T-minus: 6 days

August 9, 2012 § Leave a comment

This is all happening so fast! Everything between waking up and going to bed is a blur. Today I had a couple of doctor appointments that took up large chunks of my day. Skjalg went in to work to deliver his work shirts, keys, and log-in card. The rest of his afternoon was showing the apartment – in all it’s half-packed glory – to a potential renter and giving away furniture to people on finn.no. Putting up stuff we aren’t going to bring with us online was something that I had planned on doing while Skjalg was in Budapest, but I never got around to it. He quickly got to it when he got back. He went around the apartment and storage, taking pictures of things we aren’t bringing with us, and then posted them all on the “give away” section of finn.no. By the end of today, we had gotten rid of our microwave, large IKEA dining table, tall bookshelf, two standing lamps, one ceiling lamp, folding chairs, area rug, and wicker chair. We could have very well put out these items for a small price – 50 or 100 kroner ($8 or $16) would have been no problem – but found it was easier to just give it away. In our experience, people are more inclined to complain or negotiate when they have to pay for something, even if it’s a small fee. It felt really good to give away things. We felt like we were giving a second chance to things that we took for granted and many of the people who came to pick things up showed excitement for their new item.

We were so stimulated by giving things away that we just sped into hyper-drive. My friend Karolina dropped by to pick up something and left with about 15 IKEA pots, a small palm tree, a cactus, badminton rackets, a tennis racket and tennis bag, and a camping chair. The Hungarian woman who came to pick up the bookcase arrived with a Polish woman, whom she had met just that afternoon. They were both living in places they’d found on couchsurfing.org and had absolutely nothing in terms of dish-ware or appliances. The Polish woman had recently arrived in Oslo after spending a year and a half traveling through South and Central America, and before that she had lived in Ireland for four years. The Hungarian woman had been living in Poland (I believe) and told of how she had given away just about everything she owned before her move to Norway. “Oh my god! We’re in heaven!!” the Polish woman exclaimed when I handed them each an IKEA bag and told them that they could take whatever they wanted from our “free stuff box”. Our apartment in Budapest has everything we need, so we are giving away all of our plates, glasses, cooking utensils, rice cooker, toaster, etc. It made me really happy to see the stuff going to a “good home”. It’s always frustrating to move to a new place with nothing but a suitcase of your clothes in tow and begin to think about the things you need to get.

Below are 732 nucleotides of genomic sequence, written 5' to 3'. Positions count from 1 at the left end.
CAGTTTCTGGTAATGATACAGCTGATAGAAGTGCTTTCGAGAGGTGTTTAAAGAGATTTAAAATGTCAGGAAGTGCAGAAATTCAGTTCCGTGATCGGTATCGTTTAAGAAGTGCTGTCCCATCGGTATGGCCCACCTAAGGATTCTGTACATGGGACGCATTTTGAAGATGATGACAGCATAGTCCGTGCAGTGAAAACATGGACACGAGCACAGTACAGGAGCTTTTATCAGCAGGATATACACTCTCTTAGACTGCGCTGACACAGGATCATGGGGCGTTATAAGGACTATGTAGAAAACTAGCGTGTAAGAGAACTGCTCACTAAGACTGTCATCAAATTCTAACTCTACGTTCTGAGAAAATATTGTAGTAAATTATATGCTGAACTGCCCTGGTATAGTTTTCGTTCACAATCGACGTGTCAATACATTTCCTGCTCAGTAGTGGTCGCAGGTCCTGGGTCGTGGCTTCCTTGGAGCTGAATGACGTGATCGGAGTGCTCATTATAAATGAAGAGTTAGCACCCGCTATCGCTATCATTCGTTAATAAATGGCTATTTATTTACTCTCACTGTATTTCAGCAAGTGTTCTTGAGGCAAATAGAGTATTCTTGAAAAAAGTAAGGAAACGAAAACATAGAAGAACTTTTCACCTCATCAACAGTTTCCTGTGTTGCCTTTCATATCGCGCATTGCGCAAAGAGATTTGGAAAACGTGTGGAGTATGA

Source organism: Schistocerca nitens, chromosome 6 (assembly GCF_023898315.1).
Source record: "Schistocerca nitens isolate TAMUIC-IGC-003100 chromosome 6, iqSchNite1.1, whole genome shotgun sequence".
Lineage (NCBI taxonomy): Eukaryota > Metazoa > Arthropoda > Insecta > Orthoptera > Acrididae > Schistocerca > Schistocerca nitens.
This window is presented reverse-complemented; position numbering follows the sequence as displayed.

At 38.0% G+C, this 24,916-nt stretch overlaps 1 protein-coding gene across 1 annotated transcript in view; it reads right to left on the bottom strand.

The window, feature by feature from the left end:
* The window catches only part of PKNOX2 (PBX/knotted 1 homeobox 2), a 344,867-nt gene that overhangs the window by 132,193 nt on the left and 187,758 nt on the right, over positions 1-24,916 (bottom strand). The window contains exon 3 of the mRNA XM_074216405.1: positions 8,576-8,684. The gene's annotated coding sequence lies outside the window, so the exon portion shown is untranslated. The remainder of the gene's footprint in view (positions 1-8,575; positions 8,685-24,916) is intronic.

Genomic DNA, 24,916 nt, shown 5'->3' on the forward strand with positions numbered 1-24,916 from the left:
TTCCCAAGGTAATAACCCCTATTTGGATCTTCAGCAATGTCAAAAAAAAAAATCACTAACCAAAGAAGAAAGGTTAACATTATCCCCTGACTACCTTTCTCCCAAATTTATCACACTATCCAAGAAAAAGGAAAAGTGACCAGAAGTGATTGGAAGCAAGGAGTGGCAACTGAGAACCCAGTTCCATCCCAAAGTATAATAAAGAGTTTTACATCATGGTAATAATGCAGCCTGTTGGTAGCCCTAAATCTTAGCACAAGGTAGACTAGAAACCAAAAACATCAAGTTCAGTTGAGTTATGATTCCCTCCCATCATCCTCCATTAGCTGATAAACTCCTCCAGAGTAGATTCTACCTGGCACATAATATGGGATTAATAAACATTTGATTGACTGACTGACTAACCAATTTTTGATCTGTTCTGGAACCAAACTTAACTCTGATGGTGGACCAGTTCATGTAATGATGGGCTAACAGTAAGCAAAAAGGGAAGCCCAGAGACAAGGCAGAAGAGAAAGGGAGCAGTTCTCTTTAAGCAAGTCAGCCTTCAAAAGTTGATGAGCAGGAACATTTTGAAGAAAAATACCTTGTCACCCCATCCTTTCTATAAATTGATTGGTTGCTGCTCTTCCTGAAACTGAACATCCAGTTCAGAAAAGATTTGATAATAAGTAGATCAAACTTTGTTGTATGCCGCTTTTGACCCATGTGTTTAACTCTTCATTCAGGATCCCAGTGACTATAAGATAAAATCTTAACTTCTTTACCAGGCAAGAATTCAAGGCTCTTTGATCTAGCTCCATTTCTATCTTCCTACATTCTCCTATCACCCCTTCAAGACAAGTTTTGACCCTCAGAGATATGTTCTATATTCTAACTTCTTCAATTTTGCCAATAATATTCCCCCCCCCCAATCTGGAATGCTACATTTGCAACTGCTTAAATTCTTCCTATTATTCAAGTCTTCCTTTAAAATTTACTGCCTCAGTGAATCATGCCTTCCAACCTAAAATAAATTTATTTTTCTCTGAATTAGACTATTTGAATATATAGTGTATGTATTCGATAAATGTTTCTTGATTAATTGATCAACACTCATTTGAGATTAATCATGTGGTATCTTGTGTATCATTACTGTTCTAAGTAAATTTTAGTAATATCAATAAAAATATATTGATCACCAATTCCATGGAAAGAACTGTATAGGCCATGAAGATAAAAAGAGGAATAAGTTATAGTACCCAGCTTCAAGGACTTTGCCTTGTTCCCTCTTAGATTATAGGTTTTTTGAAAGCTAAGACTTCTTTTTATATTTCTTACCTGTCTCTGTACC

The only thing we ended up selling was Skjalg’s Playstation 3.The sale included the Playstation box, 21 games (including all the Assasin’s Creeds and BioShocks), Guitar Hero (with two guitars), Singstar (with two microphones), and three controllers. The decision to sell everything was a hard one to make. A significant amount of money went into building up this time-user, but it was money well-spent. We spent about half an hour discussing whether or not we wanted to do the sale. Our new place doesn’t have a T.V. so using the Playstation would require that we buy one down there. Electronics in Budapest are much cheaper than here in Oslo, but 2500,- ($420) each on a T.V. is a lot of money for medical students. In addition to the money issue, there is also a time issue. We’re not going to have the same type of free time as we do now. Skjalg pointed out that both the quality and quantity of our free time is going to be much different from the time school starts. Selling the Playstation closed out a chapter in our lives. It isn’t so much the Playstation itself, but more the time period in our lives that it was a part of. We’re moving into an entirely new era and by giving away and selling things from this era, we are making room for new ones.

 

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